“Nimue is not a demonstrative child. You should know this, my lord.”
Maybe she wasn’t with Mordred. But Pellinore had never known Nimue to refuse a hug or a kiss from him. On her very birthday evening, when any seven-year-old, especially one as active as Nimue, should have been bouncing off the walls with cake and excitement, she had sat in his lap for almost an hour after Mordred left.
“Then what about your sons, Sir Mordred? They are both demonstrative boys. But you did not offer them much affection, either.”
“They …” Was it Pellinore’s imagination, or was Mordred hesitating? “They are boys. They must grow into men. It would not be wise to coddle them.”
“Sir Mordred, ponder two questions for me. First — do you treat your illegitimate sons the same way? They must grow into men, too. And second, did your father never hug you or pet you when you were young?”
Mordred winced. “Sir, my father–”
“Was a good man, and a good father,” Pellinore interrupted. “Remember how he treated your sister and your little brother in the time that he had, even if you don’t remember your own childhood well. Remember how he doted on Nimue and Gawaine! If that is not a good guide and a good example for you, then I do not know what would be.”
Mordred stared at him, expression torn between confusion and guilt. It was the closest to vulnerable that Pellinore had seen him.
Then he sighed. “And you wonder why I wish to make things up to you, my lord. You … you are one of the wisest men in this kingdom.”
“Flattery will get you nowhere,” Pellinore replied.
“But the truth is the truth, my lord. I can imagine that you would not deny that.” Mordred sighed. “Listen — and believe this, if you believe nothing else that I say. I want all my children to get along. I want my children … to treat each other as brothers and sisters ought. I do not want them squabbling and arguing and learning to hate each other before they’ve even properly learned to love yet. I understand that are you more partial to your own grandchildren, but they are all my children, and I cannot help but love them all. As I said — you have many children, my lord. You, of all people, should understand that the well of paternal love does not empty, no matter how many times you dip the bucket in.”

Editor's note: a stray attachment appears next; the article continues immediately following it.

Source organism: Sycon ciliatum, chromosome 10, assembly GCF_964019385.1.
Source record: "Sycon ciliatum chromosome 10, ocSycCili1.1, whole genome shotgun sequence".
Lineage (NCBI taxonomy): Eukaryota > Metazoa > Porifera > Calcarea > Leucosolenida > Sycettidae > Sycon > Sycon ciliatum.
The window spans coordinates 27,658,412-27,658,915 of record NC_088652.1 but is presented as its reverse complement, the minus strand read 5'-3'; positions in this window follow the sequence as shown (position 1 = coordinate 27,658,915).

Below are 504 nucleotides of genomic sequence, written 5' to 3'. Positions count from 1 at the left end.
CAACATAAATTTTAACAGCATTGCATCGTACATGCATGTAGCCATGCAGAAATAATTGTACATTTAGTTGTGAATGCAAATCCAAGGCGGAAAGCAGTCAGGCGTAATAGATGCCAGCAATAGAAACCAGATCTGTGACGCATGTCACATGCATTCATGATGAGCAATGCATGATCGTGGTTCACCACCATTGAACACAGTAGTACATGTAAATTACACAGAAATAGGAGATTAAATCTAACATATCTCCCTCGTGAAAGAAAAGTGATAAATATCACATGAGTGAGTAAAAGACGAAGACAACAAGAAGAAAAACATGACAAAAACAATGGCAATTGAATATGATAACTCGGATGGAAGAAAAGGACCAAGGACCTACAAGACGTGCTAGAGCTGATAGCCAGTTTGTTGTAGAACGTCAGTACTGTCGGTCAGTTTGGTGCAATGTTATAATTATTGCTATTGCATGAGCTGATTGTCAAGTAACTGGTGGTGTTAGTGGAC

Put like that … well, perhaps he had a shadow of a point. But no more. It did not excuse what Mordred had done.
But it did make it understandable.
However … this was enough to for one day. Pellinore rose, and surprised, Mordred rose too. “I … I begin to understand, Sir Mordred. But I am afraid I must bring this interview to an end. We are both very busy men. However … if you wish to mend fences, I believe that it may be … possible.”
Mordred swallowed. He stuck out a hand, hesitantly. “I understand. Shall we, though, at least shake and agree to part as … neutrals, if not friends or allies?”
Pellinore paused. But how could he refuse that? Mordred was still his son-in-law, the father of three of his grandchildren. “Aye,” Pellinore agreed, shaking Mordred’s hand.
“Ouch!” he yelped in spite of himself as something pricked him.
“My lord?” asked Mordred, blinking in alarm. “What’s wrong?”
“Noth–nothing,” Pellinore replied. A pin must have stuck him — that was all. “Good day, Sir Mordred.”
“Good day, sir.” He nodded and turned around.
“Master Tower! Master Raben!” Pellinore called.
Christopher and Tawiel were back before Mordred had even properly left.
With Mordred’s back turned to him, Pellinore took the time to glance at his hand. He could see a small speck of blood — but it had already stopped bleeding. And it no longer hurt. Still, that had been some pin.
“Everything all right, my lord?” asked Christopher.
“What? Oh, of course! Everything is fine. Sit down, sit down, sirs,” Pellinore said. The men sat.
He grabbed the back of his own chair and pulled it out. “Now … now that that interruption is taken care of …”
Pellinore sat. “Where were we, gentlemen?”